Estate Planning in the Time of COVID-19

Ruder Ware

In the midst of the global COVID-19 pandemic, many people are stocking up on food and other supplies to get them through prolonged periods of quarantine and government-ordered shutdowns.  Schools are closed and in some locations, businesses are also closing doors to visitors.  Yet people are concerned about planning for a potential incapacity or even possible death.  So what can be done during this time when it is difficult, if not impossible, to meet face-to-face with your attorney?

Ruder Ware has technological capabilities that allow us to easily communicate with our clients from afar.  We can use video or telephone conference to meet with our clients to design their estate plan.  Yet, what about signing those estate planning documents?  How can that be done when people are not meeting face-to-face with witnesses and a notary?  These formalities guarantee the authenticity of your documents and limit the opportunity for disgruntled beneficiaries or other interested individuals to challenge the documents in the future.  Further, a notary is required on any document that will be recorded in the Register of Deeds’ office.

In Wisconsin, many estate planning documents can be signed without witnesses and a notary even though it is not our normal recommendation.  Given current circumstances, we recommend that our clients sign their documents without witnesses and a notary, yet not all documents are able to be signed.  When our community recovers from COVID-19 and normalcy returns, we recommend that our clients re-sign the documents with witnesses and a notary.

Many people use revocable trusts to transfer their assets upon their deaths.  A trust does not need to be witnessed or notarized to be valid in Wisconsin.  In addition, for those individuals who already have a trust, the document can be amended or modified without witnesses or a notary.

Revocable trusts are a popular estate planning tool because they can be used to avoid probate, which is the court process of transferring assets upon death.  However, simply having a trust does not avoid probate.  In order to avoid probate, your assets need to be transferred to the trust during lifetime or upon death by a non-probate transfer document:

  • For married couples, marital property agreements can be used to transfer assets to a revocable trust upon death without probate. A marital property agreement also does not need to be notarized or witnessed to be valid but does need to be notarized if it will be used to transfer real estate upon death.
  • For unmarried individuals, you also may use a document to transfer your assets to a revocable trust upon death without probate. Witnesses and a notary also are not required to sign this document, but again, the document needs to be notarized if it will be used to transfer real estate upon death.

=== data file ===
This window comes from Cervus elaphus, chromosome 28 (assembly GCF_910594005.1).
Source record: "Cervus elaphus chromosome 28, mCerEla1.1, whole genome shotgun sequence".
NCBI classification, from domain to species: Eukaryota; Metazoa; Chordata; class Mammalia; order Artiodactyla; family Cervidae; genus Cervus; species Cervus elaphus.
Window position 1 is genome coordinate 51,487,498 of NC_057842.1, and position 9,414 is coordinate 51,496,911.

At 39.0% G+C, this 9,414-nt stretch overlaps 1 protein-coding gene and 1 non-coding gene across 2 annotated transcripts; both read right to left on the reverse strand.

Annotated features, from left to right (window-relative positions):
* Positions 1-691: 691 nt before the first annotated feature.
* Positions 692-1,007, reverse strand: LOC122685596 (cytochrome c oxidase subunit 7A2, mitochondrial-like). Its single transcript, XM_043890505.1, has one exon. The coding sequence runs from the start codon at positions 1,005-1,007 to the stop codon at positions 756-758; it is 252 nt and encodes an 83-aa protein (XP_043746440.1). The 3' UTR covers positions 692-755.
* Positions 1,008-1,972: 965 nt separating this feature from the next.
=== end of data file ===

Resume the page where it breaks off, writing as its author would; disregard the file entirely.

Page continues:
• Anyone can avoid probate by transferring assets to a trust during their lifetime.  If your attorney is familiar with your signature, he or she may authenticate your signature on a deed that may be recorded in the Register of Deeds’ office without being physically present when you sign the deed.  Bank and brokerage accounts are easy to re-title in the name of a trust, and beneficiary designation forms may be completed for life insurance policies and retirement accounts, generally without any need for witnesses or a notary.

Another important estate planning document that can be executed without witnesses or a notary is a durable power of attorney for finances and property.  If you become incapacitated, the agent that you have appointed in the document is able to carry out your financial affairs without the need for a court-appointed guardian.  This document saves time, expense, and anxiety during a time that is already stressful for your loved ones.

What documents cannot be signed without a notary and witnesses?  A will cannot be signed without two witnesses and a notary.  However, in most circumstances, a will is not necessary if you have a trust and assets have been transferred to the trust during your lifetime or will be transferred to the trust by a non-probate transfer document upon your death.  You also need two witnesses to sign a health care power of attorney.

There is much dialogue occurring between attorneys and lawmakers regarding the execution of estate planning documents by electronic means during this time.  These discussions may soon result in changes to the law and allow us to sign all estate planning documents remotely.  Stay tuned during this time of rapid developments and we will be sure to alert you to any changes.

DISCLAIMER: Because of the generality of this update, the information provided herein may not be applicable in all situations and should not be acted upon without specific legal advice based on particular situations.

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